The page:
True Color

WWD Digital Daily - - Fashion Scoops - — KALI HAYS

Pink is not Carine Roit­feld's usual color, but a new cal­en­dar to ben­e­fit Estée Lauder's breast cancer foun­da­tion has led her to come around.

“I'm a woman who likes black,” Roit­feld said, speak­ing in ac­cented English from her home of Paris. “The idea of pink, I re­ally like it. It's a little bit changed in my life — now when you go to my bath­room there's some flow­ers, my sheets there's a flower, very light pink and light pur­ple. Be­fore it was just white, you know, so I think with age I'm a little more soft, let's say, and I like it.”

She also has some­thing of an es­o­teric soft spot for cal­en­dars, work­ing on many over the years and even dur­ing her ten­ure as editor in chief of Vogue Paris, so col­lab­o­rat­ing with Estée Lauder for a 2019 cal­en­dar from her CR Fashion Book, all sales pro­ceeds of which will go di­rectly to the Breast Cancer Re­search Foun­da­tion, was an easy choice.

“I don't know why I love [cal­en­dars],” Roit­feld won­dered. “I like the idea to have 12 months, 12 dif­fer­ent girls, the sea­sons...I love beauty in gen­eral, so it's a good ex­er­cise for my ad­dic­tion to beau­ti­ful women.”

For Estée Lauder, cre­at­ing a phys­i­cal cal­en­dar in the age of In­sta­gram will al­low the images (and hope­fully the mes­sage of cancer re­search) “to be ap­pre­ci­ated over time,” ac­cord­ing to Stephane de la Faverie, the com­pany's global brand pres­i­dent.

“The fashion and beauty in­dus­tries have pow­er­ful global reach and in­flu­ence,” de la Faverie added. “We have the op­por­tu­nity to be a lead­ing voice in women's causes and in­spire mean­ing­ful ac­tion.” He also noted that the pink rib­bon, nw used to world over to sym­bol­ize breast cancer aware­ness and part of the in­spi­ra­tion for the cal­en­dar, was co-cre­ated by Eve­lyn Lauder, the late wife of Estée Lauder chair­man emer­i­tus Leonard Lauder.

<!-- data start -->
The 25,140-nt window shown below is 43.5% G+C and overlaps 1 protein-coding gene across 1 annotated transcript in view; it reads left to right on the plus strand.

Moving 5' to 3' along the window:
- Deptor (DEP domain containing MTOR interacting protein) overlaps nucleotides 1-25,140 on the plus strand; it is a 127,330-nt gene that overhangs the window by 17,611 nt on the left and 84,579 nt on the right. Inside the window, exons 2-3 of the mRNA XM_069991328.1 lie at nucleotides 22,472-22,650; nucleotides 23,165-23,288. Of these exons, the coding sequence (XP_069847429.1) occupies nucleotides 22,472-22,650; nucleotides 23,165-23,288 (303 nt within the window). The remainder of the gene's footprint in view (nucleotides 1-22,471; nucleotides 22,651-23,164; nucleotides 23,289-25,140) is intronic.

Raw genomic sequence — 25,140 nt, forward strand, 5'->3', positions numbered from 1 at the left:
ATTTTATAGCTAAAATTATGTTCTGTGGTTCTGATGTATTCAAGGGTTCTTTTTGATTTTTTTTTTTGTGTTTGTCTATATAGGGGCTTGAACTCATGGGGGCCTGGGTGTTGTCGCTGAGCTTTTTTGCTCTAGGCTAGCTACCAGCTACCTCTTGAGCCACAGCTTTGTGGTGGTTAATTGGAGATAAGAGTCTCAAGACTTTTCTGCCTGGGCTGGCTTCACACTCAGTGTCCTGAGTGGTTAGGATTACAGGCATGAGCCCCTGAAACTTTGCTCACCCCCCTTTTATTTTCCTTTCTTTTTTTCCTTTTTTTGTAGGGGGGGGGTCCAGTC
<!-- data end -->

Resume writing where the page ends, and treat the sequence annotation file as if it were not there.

But don't ex­pect to see too much of the women in the cal­en­dar, which in­clude high­pro­file names like El­iz­a­beth Hur­ley, Car­olyn Mur­phy, Kar­lie Kloss, Fei Fei Sun, Hi­lary Rhoda and Joan Smalls. Roit­feld may be known for push­ing ed­i­to­rial bound­aries when it comes to nu­dity (this is the woman who styled for Tom Ford's Gucci in the Nineties and made bare breasts some­thing of a French Vogue hall­mark), but she's changed her mind a bit there, too.

“[The cal­en­dar] is very sug­ges­tive, but never vul­gar, it's not too much,” Roit­feld said. “I think now, be­cause I've be­come more wise with my big age, it's my way of think­ing, too, that fig­ur­ing is enough — you don't have to show ev­ery­thing.”

No mat­ter her evo­lu­tion, Roit­feld brought her typ­i­cal sense of artistry to the project, imag­in­ing the women as flow­ers, from makeup to ac­ces­sories (all of the flow­ers on set were also real), and urg­ing Mario Sor­renti, who took all of the pho­to­graphs and whom she calls “a great artist,” to think of the emo­tions that come through still life paint­ings of flow­ers.

“I love work­ing with her,” Sor­renti said in a note. “She is such an in­cred­i­ble tal­ent. When she asked me if I would be in­ter­ested in be­ing part of this, I told her it would be an honor to do it and to help raise aware­ness for such an im­por­tant cause.”

The cause of breast cancer is one that is close to Roit­feld, too, not just be­cause it can af­fect all women, but be­cause it did af­fect her mother and has a good chance of af­fect­ing her, her daugh­ter and her grand­daugh­ter. But her grand­daugh­ter also loves pink and Roit­feld joked that she does “ev­ery­thing to please her.”

“When she sees the cal­en­dar,” Roit­feld said, “she's go­ing to be jeal­ous be­cause there are so many flow­ers.”

El­iz­a­beth Hur­ley shot by Mario Sor­renti for Carine Roit­feld’s breast cancer re­search cal­en­dar with Es­tee Lauder.

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